Enable tomcat debugging

Shutdown tomcat and make sure that it has properly shut down by monitoring the tomcat process.

Once it has completely shutdown, export the following environment variables:

Here, we’re setting the jpda address to port 8000. Note this down as you will need this port number in order to connect via your IDE or whatever debugging tool you’re using.

Options above will run tomcat as usual so if you want to debug something that happens early on in the lifecycle, you either need to be really quick about attaching your debugger or add the following JPDA option:

This will suspend the tomcat startup until you attach your debugger.

Next, start tomcat jpda using catalina script:

At this stage, you can monitor the log in catalina.out file to make sure everything goes smoothly.

Now setup your IDE to connect to tomcat at port 8000. If you are using vagrant as your VM, make sure you are port forwarding 8000 in your network settings. If not, you can always tunnel in:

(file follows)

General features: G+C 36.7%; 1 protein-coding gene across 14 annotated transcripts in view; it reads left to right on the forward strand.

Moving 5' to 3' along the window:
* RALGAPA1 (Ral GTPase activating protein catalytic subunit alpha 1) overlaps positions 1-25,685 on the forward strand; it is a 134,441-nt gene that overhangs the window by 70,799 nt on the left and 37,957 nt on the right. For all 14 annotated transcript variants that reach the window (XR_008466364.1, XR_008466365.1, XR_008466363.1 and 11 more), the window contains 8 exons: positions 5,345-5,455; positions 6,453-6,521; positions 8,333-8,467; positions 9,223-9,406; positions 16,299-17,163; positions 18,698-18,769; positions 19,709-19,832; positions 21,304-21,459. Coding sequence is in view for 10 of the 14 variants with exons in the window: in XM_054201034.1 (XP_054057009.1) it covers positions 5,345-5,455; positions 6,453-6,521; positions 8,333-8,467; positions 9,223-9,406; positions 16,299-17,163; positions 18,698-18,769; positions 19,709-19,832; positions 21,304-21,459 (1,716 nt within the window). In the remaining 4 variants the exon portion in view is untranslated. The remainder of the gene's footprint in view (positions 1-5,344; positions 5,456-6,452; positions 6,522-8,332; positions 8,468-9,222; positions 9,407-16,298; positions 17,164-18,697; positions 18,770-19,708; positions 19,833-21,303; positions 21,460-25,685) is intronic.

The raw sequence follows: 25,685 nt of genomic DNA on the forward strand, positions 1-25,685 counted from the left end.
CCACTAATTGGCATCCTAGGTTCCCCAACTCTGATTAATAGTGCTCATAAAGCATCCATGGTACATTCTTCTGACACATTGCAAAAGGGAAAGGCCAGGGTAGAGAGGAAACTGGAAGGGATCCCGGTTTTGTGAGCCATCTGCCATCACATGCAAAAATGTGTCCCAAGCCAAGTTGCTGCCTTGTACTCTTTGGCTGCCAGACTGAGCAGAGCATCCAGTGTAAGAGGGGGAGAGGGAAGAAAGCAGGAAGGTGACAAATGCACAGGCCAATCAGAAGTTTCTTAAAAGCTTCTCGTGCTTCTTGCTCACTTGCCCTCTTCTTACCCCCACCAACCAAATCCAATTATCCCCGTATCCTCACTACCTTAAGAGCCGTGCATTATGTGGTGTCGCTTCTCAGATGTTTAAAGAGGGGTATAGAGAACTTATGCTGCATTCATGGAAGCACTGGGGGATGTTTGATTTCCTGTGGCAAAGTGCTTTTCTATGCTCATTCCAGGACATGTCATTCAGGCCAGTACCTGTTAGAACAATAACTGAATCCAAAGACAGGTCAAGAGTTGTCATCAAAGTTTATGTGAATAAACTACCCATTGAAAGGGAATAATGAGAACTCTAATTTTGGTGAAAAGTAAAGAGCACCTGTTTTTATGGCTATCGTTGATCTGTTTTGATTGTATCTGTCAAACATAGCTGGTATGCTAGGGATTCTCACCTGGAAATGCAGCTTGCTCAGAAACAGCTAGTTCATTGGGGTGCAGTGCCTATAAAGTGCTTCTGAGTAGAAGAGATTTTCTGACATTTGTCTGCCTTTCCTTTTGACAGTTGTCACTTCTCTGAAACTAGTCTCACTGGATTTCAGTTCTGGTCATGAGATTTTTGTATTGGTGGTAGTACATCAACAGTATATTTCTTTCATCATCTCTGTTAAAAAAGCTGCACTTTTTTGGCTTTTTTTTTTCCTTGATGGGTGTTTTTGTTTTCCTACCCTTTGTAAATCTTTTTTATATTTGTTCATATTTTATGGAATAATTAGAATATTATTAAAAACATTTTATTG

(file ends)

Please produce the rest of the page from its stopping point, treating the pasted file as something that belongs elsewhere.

Or if its a remote server, you can just use the normal ssh command:

Hope this helps!

Credits

  • Conor Restall: For suggesting JPDA_SUSPEND option.

Waiting for tomcat to start up in a script

So here’s something that I have found that waits for tomcat to come up but rather than polling or a static time based wait, it uses FIFO pipeline to wait.

Drop this into a tomcat-util.sh file, make it executable and then source the file:

You’ll now have isTomcatUp available as a bash command.

 

Unix/Linux command to check if Apache Tomcat is running

So I’ve come across this problem quite a few times. Normal way to do this is:

ps -ef | grep tomcat

This works most of the times. If tomcat is running, it gives between 1 and 2 lines back but if not, it gives anywhere between 0 and 1 lines back. A much cleaner use of the above command would be with wc -l:

ps -ef | grep tomcat | wc -l

However, this doesn’t solve the actual problem as along with the tomcat process, it also gives you the process of command "grep tomcat".
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